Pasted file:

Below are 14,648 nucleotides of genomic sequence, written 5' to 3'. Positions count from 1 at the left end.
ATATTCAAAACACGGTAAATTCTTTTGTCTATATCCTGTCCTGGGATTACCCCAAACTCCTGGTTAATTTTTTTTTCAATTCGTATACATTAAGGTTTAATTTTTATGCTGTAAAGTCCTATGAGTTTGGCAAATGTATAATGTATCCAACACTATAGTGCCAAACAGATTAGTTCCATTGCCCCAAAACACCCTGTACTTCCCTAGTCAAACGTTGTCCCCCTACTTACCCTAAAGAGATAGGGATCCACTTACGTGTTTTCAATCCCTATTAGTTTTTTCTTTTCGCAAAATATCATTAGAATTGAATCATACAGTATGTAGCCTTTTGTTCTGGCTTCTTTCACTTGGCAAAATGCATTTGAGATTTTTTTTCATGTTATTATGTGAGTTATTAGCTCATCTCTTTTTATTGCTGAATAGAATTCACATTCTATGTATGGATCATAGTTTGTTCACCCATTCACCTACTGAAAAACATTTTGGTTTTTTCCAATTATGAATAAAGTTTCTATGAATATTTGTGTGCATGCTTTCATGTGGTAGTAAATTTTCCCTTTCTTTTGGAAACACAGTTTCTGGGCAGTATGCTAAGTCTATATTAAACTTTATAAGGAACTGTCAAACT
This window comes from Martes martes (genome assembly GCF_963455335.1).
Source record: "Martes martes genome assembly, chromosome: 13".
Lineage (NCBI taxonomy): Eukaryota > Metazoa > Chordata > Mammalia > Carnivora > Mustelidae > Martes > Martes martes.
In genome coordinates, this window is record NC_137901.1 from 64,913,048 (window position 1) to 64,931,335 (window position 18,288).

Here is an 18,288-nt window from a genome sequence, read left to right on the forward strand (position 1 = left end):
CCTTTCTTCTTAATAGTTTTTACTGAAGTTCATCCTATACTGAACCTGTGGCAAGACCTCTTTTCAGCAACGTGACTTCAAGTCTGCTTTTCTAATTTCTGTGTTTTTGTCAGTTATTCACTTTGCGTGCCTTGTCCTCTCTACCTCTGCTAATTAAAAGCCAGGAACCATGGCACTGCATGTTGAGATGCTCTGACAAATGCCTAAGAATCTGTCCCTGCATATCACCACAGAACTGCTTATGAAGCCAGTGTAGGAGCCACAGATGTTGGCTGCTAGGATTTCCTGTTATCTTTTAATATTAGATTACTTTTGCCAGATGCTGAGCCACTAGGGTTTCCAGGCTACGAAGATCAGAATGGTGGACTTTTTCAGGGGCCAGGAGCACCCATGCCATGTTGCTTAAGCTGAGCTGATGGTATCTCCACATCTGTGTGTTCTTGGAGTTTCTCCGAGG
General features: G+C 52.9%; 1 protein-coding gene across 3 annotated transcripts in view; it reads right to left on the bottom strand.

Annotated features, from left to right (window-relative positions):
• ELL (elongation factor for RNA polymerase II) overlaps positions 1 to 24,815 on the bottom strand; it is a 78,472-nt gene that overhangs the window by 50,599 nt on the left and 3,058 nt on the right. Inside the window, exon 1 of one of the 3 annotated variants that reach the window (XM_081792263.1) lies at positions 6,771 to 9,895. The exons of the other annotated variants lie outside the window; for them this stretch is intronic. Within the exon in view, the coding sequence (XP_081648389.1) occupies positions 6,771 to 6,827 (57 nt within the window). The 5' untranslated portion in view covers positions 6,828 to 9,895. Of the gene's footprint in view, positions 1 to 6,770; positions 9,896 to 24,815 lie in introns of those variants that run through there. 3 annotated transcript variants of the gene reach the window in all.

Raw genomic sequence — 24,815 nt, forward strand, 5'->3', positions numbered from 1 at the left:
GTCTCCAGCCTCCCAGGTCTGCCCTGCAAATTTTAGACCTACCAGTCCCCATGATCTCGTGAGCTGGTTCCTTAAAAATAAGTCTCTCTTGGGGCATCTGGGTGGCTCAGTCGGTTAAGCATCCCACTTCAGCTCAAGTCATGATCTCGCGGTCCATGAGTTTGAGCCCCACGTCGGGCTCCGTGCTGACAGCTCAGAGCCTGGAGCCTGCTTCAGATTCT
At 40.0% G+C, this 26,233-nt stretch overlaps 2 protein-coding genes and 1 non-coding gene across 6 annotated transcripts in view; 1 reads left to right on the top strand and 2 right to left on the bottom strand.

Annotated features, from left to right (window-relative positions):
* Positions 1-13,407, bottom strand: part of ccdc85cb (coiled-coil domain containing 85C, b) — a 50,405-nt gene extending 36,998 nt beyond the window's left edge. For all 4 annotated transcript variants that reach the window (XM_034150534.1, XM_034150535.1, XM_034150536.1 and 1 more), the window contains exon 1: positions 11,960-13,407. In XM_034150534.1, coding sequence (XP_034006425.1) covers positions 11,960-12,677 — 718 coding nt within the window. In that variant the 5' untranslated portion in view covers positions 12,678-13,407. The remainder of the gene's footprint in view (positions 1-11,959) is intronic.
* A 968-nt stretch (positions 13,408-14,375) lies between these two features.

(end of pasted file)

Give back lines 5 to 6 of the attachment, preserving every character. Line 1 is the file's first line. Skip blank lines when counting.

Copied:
Lineage (NCBI taxonomy): Eukaryota > Metazoa > Chordata > Mammalia > Carnivora > Mustelidae > Martes > Martes martes.
In genome coordinates, this window is record NC_137901.1 from 64,913,048 (window position 1) to 64,931,335 (window position 18,288).